Protecting brand reputation against Cancel Culture

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In the age of social media, cancel culture has become an influential force that can make or break a brand’s reputation in a matter of hours. It is fuelled by public outrage and has the ability to hold companies and individuals responsible for their actions and decisions. Although some people argue that this phenomenon can create a positive societal impact, avoiding being targeted by it presents a real challenge for brands.

Understanding Cancel Culture

Cancel culture is a form of online activism where individuals or groups publicly criticise a person, brand, or organisation due to something they have said or done that is perceived to be offensive. This criticism can be followed by widespread public condemnation and even boycotting. It often spreads rapidly on social media platforms, where hashtags, viral posts and trending posts can amplify the message.

Cancel culture is a complex issue that has attracted extreme viewpoints, both positive and negative. Some argue that the purpose of cancel culture is to hold wrongdoers accountable for their actions, but others feel it can incite a mob mentality and lead to consequences that are disproportionate. Some individuals believe that it gives minority groups a voice and the opportunity to challenge the behaviour of the powerful, while others argue that it is being used as a weapon to undermine the principles of free speech and to force others to conform to specific viewpoints and behaviours.

Why Cancel Culture matters to brands

Brands today are acutely aware of the power and influence of social media and invest heavily in building their online presence and cultivating a positive image. Cancel culture poses a significant threat because it can tarnish a brand’s reputation, leading to financial losses and long-term damage. For example, it can erode trust among customers and stakeholders and they may choose to transfer their loyalty to competitors with reputations and ethics more aligned with their own instead. In addition, employees are often associated with the brands they work for so if a brand is ‘cancelled’ it can affect their morale and retention. Navigating the potential consequences of cancel culture can be particularly daunting. The speed at which information spreads on social media can leave little time for a thoughtful response, making it easy for a situation to spiral out of control.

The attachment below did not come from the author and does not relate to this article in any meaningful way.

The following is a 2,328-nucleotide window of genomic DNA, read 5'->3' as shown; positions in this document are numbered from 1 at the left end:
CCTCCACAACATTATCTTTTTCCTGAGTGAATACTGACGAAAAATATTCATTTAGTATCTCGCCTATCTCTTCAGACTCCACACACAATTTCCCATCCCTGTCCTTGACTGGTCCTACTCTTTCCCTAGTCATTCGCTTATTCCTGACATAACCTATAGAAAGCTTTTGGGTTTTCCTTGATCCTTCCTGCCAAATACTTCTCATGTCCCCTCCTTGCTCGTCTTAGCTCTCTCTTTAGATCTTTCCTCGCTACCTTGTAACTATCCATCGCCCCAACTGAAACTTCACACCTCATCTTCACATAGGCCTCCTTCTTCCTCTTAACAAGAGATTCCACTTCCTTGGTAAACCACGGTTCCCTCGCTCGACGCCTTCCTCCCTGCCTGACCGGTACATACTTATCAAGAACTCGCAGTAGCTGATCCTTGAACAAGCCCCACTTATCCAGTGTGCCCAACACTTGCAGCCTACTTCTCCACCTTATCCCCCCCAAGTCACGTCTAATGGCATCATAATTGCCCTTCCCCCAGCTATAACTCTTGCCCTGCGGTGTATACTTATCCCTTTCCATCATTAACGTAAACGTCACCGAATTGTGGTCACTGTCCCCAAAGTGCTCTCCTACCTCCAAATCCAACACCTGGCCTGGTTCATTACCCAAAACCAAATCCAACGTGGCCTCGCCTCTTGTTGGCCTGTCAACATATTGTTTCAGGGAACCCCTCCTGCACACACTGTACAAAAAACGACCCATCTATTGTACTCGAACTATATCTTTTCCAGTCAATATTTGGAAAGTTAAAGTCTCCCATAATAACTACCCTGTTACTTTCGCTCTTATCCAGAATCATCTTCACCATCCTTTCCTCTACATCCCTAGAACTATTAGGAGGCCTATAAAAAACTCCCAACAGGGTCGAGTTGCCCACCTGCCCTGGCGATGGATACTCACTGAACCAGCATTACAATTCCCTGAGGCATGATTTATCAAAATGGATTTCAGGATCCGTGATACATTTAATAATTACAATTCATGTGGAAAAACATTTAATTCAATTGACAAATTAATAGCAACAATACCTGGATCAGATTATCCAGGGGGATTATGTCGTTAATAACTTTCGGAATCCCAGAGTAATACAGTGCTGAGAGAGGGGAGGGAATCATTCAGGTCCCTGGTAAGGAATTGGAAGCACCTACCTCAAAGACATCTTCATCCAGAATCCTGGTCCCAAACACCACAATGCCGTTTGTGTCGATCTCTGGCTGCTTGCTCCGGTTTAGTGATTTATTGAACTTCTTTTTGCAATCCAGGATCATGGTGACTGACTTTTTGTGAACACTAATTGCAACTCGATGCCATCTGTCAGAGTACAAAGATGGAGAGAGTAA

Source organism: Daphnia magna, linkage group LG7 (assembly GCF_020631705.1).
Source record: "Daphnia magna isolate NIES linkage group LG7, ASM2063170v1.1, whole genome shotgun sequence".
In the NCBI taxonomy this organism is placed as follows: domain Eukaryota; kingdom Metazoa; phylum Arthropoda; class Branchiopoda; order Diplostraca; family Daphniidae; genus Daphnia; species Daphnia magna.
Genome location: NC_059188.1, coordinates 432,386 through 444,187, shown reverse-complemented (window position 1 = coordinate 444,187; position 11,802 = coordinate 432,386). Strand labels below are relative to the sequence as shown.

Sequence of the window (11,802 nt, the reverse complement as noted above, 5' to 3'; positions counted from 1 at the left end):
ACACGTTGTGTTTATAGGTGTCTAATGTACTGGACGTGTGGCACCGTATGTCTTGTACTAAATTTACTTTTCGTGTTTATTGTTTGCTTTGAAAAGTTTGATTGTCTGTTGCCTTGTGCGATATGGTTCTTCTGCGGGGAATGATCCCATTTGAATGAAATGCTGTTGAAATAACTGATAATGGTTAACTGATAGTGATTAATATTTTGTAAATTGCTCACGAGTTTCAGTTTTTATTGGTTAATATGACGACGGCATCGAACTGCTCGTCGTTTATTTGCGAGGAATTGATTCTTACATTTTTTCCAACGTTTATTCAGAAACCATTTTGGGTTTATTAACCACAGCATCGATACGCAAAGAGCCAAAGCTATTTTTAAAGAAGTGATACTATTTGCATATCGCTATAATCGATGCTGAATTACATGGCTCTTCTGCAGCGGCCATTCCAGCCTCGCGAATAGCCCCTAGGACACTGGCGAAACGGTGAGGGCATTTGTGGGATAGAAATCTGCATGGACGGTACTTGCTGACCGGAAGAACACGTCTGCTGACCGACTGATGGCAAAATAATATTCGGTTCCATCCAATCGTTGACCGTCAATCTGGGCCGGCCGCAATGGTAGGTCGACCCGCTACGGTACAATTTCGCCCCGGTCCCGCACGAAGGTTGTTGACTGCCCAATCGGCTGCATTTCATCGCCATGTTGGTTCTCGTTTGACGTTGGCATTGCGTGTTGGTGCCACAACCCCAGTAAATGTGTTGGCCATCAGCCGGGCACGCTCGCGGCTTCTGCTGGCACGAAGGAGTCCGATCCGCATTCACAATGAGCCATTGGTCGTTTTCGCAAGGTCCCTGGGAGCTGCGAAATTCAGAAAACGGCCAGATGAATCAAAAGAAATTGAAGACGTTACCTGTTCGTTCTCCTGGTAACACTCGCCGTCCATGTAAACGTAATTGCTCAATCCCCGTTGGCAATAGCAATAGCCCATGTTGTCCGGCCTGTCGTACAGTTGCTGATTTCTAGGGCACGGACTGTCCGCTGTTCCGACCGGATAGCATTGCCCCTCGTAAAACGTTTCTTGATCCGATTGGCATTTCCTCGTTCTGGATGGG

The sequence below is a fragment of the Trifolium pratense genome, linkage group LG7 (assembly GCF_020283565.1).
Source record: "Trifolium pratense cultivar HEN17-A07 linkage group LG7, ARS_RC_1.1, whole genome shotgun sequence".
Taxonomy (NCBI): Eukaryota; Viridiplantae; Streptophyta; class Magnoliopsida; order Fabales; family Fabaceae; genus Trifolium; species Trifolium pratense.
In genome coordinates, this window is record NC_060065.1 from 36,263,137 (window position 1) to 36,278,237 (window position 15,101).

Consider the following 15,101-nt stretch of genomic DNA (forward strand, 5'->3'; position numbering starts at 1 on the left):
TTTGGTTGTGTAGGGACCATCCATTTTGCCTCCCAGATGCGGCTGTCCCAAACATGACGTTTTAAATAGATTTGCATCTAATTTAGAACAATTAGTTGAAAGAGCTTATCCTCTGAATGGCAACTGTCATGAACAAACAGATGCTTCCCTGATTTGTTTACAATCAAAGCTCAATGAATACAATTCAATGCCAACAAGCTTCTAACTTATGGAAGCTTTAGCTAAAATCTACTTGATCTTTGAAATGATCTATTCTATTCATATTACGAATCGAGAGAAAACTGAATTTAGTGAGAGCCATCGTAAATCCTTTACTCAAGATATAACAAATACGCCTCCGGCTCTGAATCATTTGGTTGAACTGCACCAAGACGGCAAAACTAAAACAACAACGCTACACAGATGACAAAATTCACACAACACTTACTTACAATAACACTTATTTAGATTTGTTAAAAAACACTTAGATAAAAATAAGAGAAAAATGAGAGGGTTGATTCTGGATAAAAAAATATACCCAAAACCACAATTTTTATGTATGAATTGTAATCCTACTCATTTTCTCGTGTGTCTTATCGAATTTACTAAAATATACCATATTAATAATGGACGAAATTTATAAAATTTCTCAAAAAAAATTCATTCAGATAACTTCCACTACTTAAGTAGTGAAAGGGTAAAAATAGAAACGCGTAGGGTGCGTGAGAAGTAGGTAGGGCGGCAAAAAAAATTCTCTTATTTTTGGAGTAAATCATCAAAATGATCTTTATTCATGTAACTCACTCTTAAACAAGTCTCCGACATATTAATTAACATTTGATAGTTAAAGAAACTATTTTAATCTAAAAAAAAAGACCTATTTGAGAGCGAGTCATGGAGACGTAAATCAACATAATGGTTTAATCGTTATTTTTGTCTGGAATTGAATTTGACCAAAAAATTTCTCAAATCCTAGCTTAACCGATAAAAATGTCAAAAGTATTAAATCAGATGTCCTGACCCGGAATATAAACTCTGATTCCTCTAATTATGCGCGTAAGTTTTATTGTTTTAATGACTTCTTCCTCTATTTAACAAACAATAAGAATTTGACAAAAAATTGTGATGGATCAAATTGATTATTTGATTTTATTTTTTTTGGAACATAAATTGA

How brands can avoid being ‘cancelled’

1. Develop a set of brand values and ethics to base communication and internal strategies on. Be proactive in fostering a culture of inclusivity, diversity, and sensitivity within the organisation. Ensure employees are educated on diversity, inclusivity, microaggressions and discrimination.

2. Monitor conversations surrounding societal issues in the media and keep a close eye on the emergence of new issues that matter to the public. Keep track of mentions and conversations related to your brand as being aware of potential issues before they escalate can help you to react swiftly.

3. Vet influencers and brands before partnership and have several stages of approval for all content and campaigns. Only work with influencers or partners who share the same values and ethics as your organisation.

4. In the event of a crisis, respond promptly and thoughtfully. Acknowledge mistakes authentically, show empathy, and outline concrete steps for improvement. This is where having a PR agency can be crucial due to their expertise in managing media relations, crafting strategic messages, and navigating complex situations. They can provide a professional, swift, and coordinated response to protect a brand’s reputation, minimize damage, and ensure effective communication during challenging times.

5. Engage in meaningful dialogue with customers and critics to help defuse tensions. Listen to feedback and consider making necessary changes.

6. Brands can build a loyal and supportive pool of consumers who can become invaluable during times of crisis as they may help defend the brand’s reputation and continue to support them.

Cancel culture is a complex force in today’s digital PR landscape and brands must tread carefully and be proactive to avoid being affected by it. By prioritising ethical conduct, engaging with online communities, and responding thoughtfully and quickly to crises, a brand’s reputation can be more effectively protected.